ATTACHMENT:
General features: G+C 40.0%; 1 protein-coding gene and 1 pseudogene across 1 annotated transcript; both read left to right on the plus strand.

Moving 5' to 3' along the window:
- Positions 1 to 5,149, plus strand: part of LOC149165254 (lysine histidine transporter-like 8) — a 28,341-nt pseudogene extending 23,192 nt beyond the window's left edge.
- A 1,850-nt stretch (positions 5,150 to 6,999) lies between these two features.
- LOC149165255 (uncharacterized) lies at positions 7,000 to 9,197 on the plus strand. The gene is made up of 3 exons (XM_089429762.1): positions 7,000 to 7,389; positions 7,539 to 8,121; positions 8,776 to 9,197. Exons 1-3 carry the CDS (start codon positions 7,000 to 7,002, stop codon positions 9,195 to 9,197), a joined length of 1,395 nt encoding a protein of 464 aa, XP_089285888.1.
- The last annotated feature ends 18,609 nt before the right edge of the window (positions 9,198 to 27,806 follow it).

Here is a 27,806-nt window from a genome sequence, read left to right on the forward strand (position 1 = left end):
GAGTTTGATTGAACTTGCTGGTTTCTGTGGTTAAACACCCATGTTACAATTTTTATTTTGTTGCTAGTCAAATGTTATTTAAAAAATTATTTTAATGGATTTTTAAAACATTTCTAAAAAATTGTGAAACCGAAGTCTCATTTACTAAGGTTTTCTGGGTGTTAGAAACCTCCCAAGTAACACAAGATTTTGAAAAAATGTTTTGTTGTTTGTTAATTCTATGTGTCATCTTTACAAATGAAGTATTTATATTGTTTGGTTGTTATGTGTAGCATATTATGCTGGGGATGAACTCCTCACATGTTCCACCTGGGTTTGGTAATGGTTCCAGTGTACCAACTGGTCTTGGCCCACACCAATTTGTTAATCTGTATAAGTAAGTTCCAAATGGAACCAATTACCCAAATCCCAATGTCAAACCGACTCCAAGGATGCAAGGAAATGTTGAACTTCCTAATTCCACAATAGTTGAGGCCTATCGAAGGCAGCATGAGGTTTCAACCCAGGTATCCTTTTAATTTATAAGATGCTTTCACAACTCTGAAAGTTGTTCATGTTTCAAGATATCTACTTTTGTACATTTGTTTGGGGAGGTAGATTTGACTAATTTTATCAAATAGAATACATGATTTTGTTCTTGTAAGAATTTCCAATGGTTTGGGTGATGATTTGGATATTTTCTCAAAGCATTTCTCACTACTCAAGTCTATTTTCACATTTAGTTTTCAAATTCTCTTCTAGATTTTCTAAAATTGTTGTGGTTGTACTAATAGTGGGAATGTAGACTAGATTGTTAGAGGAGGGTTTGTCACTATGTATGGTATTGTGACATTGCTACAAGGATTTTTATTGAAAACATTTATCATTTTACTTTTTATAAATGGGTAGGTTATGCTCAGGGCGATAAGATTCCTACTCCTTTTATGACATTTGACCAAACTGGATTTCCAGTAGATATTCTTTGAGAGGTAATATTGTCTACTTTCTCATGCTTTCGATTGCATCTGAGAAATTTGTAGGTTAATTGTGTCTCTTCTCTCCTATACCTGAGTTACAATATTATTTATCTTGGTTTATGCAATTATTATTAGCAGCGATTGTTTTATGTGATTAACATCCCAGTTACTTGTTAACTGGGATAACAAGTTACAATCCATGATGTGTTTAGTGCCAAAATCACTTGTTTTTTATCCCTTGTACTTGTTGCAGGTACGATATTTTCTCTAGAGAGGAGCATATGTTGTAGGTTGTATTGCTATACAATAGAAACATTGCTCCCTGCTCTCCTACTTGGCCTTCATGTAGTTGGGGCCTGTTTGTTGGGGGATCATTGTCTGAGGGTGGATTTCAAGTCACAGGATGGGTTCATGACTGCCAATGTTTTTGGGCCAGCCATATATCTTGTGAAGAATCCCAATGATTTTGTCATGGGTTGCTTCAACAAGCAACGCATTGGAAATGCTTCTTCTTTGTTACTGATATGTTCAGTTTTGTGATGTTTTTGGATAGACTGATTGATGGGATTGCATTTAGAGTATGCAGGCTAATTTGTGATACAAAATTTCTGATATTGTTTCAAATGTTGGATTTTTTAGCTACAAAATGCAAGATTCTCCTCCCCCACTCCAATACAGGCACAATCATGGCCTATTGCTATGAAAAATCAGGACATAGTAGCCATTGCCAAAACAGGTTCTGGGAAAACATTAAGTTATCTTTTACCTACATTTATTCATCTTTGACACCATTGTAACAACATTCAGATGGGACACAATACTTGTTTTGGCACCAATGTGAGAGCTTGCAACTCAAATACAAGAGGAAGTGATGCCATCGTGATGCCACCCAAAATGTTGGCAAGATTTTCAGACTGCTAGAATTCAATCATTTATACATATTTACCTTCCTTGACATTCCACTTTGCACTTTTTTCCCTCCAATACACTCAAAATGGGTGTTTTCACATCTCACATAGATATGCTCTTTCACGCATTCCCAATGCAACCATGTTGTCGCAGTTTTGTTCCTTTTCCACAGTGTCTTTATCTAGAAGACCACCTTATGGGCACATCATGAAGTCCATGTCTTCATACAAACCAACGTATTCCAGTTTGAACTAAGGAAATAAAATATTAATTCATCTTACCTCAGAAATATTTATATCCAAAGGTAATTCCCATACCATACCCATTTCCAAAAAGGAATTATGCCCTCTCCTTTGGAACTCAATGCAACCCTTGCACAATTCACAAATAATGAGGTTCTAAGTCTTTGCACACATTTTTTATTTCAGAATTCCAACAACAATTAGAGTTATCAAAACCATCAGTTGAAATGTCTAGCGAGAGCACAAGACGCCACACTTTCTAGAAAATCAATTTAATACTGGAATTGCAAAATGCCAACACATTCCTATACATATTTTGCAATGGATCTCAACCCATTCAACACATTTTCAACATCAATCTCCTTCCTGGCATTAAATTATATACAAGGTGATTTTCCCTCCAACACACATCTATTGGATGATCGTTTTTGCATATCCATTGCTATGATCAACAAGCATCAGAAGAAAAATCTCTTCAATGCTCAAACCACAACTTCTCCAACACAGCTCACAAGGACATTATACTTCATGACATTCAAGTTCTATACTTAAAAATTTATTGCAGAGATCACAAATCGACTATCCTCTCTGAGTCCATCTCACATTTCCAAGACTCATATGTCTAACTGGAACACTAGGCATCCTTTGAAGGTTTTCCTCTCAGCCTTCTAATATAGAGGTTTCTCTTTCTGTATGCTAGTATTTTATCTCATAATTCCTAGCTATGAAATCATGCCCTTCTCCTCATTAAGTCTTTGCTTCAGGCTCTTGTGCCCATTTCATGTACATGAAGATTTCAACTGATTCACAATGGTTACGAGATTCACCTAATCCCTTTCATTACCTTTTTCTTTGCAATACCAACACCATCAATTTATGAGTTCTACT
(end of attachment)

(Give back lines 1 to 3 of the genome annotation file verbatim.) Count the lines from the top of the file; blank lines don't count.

General features: G+C 40.0%; 1 protein-coding gene and 1 pseudogene across 1 annotated transcript; both read left to right on the plus strand.

Moving 5' to 3' along the window:
- Positions 1 to 5,149, plus strand: part of LOC149165254 (lysine histidine transporter-like 8) — a 28,341-nt pseudogene extending 23,192 nt beyond the window's left edge.